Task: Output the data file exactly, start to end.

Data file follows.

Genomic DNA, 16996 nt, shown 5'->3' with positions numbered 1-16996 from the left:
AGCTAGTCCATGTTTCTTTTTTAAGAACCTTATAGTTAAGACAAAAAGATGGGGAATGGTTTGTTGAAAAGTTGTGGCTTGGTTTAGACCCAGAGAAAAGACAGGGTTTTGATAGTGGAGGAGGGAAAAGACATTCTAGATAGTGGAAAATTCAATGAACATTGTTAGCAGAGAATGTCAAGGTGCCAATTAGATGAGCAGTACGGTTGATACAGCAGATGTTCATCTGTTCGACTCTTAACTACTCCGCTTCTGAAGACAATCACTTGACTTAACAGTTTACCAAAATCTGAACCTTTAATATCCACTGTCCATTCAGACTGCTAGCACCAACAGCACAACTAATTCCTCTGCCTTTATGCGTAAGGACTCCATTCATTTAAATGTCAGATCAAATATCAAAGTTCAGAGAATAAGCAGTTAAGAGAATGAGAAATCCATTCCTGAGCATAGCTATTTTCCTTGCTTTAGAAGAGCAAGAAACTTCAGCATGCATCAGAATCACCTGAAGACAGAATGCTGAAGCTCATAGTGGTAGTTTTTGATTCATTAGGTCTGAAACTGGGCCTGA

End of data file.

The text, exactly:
Genomic DNA, 16996 nt, shown 5'->3' with positions numbered 1-16996 from the left:
AGCTAGTCCATGTTTCTTTTTTAAGAACCTTATAGTTAAGACAAAAAGATGGGGAATGGTTTGTTGAAAAGTTGTGGCTTGGTTTAGACCCAGAGAAAAGACAGGGTTTTGATAGTGGAGGAGGGAAAAGACATTCTAGATAGTGGAAAATTCAATGAACATTGTTAGCAGAGAATGTCAAGGTGCCAATTAGATGAGCAGTACGGTTGATACAGCAGATGTTCATCTGTTCGACTCTTAACTACTCCGCTTCTGAAGACAATCACTTGACTTAACAGTTTACCAAAATCTGAACCTTTAATATCCACTGTCCATTCAGACTGCTAGCACCAACAGCACAACTAATTCCTCTGCCTTTATGCGTAAGGACTCCATTCATTTAAATGTCAGATCAAATATCAAAGTTCAGAGAATAAGCAGTTAAGAGAATGAGAAATCCATTCCTGAGCATAGCTATTTTCCTTGCTTTAGAAGAGCAAGAAACTTCAGCATGCATCAGAATCACCTGAAGACAGAATGCTGAAGCTCATAGTGGTAGTTTTTGATTCATTAGGTCTGAAACTGGGCCTGA